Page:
Probate in New York is the process wherein the court will determine how your assets will be distributed after you die. Most of the time, people are confused during the probate court process.
When preparing your estate plan, it is important that you first understand the difference between probate and non-probate assets. Probate assets are those assets that are required to pass through court and distributed according to state statute. Non-probate assets on the other hand are assets that bypass the probate process and are distributed directly to the beneficiaries.
So what type of assets do not go through probate in New York? This is a common question many of us ask.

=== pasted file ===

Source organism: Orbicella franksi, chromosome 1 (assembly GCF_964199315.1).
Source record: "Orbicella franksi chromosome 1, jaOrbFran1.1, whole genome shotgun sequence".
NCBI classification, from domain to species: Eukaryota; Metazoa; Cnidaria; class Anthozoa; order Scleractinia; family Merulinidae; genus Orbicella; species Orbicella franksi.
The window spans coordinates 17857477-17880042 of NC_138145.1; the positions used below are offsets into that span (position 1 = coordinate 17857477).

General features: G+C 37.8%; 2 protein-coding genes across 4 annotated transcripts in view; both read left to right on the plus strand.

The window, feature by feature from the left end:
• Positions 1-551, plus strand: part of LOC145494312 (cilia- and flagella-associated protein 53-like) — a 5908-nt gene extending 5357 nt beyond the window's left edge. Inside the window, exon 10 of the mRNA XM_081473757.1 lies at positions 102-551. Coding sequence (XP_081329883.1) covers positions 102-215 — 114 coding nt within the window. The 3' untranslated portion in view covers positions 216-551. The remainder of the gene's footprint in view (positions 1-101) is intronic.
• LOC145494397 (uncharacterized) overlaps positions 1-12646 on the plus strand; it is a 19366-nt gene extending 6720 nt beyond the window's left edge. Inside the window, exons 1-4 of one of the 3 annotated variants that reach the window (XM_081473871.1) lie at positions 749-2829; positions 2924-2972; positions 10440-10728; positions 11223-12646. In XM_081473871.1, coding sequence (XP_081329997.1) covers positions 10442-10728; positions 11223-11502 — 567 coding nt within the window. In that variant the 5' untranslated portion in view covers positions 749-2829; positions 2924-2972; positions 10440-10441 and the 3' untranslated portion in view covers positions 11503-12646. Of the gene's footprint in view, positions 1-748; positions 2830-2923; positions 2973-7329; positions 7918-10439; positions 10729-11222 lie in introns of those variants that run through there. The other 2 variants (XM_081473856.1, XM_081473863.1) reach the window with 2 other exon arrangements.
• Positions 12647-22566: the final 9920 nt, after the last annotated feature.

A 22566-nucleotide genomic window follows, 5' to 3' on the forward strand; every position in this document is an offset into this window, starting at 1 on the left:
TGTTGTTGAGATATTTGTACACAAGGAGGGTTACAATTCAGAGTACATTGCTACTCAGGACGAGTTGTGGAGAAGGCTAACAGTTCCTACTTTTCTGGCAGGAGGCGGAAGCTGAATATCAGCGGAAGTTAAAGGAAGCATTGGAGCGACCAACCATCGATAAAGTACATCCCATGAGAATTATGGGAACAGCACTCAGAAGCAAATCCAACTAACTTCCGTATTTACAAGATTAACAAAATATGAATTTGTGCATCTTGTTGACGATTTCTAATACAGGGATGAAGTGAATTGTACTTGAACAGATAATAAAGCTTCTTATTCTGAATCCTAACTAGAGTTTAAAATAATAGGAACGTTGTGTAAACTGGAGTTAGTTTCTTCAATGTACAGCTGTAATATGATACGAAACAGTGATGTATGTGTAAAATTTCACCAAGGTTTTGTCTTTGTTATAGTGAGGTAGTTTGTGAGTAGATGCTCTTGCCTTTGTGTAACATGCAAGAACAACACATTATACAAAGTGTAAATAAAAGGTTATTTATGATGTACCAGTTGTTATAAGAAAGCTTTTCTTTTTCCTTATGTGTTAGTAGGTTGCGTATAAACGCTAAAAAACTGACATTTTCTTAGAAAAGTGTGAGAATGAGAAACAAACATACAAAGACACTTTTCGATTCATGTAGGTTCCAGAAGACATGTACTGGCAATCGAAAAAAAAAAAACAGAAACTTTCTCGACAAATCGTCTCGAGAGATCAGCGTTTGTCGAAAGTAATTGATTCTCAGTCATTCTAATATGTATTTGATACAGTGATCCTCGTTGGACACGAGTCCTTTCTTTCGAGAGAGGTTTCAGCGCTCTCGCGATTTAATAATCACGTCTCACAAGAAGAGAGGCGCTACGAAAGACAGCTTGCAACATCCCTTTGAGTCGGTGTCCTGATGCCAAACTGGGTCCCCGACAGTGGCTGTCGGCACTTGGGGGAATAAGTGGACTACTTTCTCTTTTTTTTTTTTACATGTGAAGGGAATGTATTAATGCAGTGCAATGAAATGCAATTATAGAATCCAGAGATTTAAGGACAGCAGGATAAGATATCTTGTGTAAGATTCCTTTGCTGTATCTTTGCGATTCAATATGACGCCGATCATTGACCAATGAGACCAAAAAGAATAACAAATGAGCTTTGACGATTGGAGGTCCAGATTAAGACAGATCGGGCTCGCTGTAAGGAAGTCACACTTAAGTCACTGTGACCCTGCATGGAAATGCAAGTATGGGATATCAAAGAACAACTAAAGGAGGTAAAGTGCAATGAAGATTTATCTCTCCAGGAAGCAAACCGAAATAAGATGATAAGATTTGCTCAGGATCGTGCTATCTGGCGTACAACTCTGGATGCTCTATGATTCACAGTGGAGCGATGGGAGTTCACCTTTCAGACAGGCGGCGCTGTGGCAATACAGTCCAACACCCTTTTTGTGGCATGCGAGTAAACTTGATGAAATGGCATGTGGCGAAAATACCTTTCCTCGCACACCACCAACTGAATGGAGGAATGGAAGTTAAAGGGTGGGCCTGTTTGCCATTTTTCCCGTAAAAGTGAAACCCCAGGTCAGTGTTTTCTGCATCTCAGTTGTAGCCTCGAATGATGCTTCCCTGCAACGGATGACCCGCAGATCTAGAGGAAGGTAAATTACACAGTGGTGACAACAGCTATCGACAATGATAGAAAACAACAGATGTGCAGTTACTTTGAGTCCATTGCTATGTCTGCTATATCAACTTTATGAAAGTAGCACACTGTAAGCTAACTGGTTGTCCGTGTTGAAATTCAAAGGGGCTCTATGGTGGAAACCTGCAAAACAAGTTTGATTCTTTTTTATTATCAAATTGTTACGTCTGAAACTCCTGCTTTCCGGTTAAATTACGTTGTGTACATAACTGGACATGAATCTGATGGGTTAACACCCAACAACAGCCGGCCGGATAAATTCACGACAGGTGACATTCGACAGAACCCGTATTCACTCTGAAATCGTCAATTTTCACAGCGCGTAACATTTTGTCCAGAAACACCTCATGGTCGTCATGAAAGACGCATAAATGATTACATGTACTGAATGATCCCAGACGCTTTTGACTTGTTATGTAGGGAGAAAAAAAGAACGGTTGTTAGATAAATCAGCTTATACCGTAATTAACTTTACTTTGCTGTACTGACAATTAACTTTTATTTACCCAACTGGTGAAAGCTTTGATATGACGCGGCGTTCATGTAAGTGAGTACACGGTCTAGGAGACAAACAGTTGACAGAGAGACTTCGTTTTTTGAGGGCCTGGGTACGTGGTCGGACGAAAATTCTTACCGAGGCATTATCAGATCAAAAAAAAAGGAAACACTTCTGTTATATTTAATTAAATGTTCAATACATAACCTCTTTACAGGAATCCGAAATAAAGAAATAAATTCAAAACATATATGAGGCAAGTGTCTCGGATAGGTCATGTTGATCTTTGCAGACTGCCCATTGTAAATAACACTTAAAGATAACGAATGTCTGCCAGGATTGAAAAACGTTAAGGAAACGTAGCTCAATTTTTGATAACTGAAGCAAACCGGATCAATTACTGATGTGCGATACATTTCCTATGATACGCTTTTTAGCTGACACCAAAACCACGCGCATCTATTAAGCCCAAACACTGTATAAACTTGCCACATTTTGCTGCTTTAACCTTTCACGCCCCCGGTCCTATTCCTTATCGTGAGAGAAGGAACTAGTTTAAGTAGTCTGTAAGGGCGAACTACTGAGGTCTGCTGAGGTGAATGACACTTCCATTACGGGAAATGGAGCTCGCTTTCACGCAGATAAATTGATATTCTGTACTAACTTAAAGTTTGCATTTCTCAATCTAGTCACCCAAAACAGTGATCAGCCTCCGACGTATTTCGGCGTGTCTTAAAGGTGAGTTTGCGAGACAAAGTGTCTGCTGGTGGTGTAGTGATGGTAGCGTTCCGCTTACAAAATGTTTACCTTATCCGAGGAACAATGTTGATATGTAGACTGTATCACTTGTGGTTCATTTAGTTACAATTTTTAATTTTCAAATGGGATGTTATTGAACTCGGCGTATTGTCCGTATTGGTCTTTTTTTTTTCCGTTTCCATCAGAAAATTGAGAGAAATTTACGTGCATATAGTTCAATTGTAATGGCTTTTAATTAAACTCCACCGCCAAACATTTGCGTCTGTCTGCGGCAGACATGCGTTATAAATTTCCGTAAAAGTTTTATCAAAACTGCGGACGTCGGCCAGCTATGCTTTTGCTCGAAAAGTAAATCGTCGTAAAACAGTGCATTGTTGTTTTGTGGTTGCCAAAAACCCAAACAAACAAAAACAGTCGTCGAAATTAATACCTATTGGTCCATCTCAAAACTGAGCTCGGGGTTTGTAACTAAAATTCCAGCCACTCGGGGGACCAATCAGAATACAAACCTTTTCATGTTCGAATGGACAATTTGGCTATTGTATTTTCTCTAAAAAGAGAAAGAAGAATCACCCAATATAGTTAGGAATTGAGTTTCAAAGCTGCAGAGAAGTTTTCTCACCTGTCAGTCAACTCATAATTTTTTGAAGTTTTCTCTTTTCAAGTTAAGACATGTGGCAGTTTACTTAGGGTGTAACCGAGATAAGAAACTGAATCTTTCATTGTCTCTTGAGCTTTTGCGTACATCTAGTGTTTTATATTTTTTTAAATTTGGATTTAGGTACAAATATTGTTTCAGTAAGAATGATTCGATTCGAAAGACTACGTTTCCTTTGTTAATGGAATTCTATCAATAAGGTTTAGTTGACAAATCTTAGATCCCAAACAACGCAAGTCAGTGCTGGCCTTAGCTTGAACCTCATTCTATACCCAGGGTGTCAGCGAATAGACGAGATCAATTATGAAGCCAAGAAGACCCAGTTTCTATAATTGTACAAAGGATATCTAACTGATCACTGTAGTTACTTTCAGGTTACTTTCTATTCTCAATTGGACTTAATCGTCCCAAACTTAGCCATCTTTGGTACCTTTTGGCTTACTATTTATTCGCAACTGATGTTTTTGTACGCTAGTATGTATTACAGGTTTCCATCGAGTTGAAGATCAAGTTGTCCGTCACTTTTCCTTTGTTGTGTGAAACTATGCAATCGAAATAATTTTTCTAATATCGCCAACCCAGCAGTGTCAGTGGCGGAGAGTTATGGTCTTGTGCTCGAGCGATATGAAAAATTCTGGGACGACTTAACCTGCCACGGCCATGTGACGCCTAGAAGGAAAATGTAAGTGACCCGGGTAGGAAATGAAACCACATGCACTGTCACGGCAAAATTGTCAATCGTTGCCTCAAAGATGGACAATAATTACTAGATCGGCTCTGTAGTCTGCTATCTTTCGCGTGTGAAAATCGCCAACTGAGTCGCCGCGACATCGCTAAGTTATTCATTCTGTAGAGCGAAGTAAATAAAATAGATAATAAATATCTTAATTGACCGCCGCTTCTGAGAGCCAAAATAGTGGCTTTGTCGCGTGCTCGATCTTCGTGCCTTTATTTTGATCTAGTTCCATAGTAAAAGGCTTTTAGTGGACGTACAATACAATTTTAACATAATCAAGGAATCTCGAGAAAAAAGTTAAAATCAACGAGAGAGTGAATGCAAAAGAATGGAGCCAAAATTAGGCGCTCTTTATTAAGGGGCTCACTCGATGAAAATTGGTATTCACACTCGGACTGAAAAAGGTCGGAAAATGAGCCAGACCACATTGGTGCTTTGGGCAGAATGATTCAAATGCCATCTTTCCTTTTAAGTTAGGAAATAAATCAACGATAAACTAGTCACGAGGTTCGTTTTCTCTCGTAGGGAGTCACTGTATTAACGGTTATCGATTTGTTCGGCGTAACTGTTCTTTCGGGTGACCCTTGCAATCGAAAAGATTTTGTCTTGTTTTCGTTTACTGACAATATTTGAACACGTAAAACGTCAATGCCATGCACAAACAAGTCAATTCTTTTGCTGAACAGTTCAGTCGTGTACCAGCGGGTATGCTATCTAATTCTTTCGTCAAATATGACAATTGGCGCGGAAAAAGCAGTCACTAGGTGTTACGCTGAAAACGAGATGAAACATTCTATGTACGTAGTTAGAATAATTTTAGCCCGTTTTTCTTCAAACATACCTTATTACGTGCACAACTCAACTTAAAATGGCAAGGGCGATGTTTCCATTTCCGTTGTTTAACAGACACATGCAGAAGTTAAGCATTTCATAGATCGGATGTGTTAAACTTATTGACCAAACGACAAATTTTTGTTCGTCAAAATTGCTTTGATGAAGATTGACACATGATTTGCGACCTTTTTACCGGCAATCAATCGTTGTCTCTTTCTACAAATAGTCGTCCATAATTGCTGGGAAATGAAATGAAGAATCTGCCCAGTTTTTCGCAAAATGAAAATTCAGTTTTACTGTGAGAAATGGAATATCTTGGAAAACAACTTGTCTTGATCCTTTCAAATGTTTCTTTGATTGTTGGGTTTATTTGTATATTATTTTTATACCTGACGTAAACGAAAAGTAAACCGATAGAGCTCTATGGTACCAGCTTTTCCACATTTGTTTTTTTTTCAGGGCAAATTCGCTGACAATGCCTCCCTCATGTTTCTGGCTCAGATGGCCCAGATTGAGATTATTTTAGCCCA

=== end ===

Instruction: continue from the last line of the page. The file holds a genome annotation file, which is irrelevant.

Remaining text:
Non-probate assets or assets that do not go through probate include:
- Properties held as “joint tenants with right of survivorship”. These assets do not go through probate instead just passes to the co-owners by state law.
- Properties owned by a Living Trust. The legal title to such properties will be directly passed on to the beneficiaries trustees without going through the probate process.
- Bank accounts with “in trust for” or “pay on death” designations.
- Life insurance policies or brokerage accounts.
- Retirement assets such as 401 (k) and IRA accounts, where there are designated beneficiaries.
If you have questions about the probate process in New York, contact Michael Alpert, Esq. – an experienced Nassau County probate attorney. Call (516) 280-7288 for more information.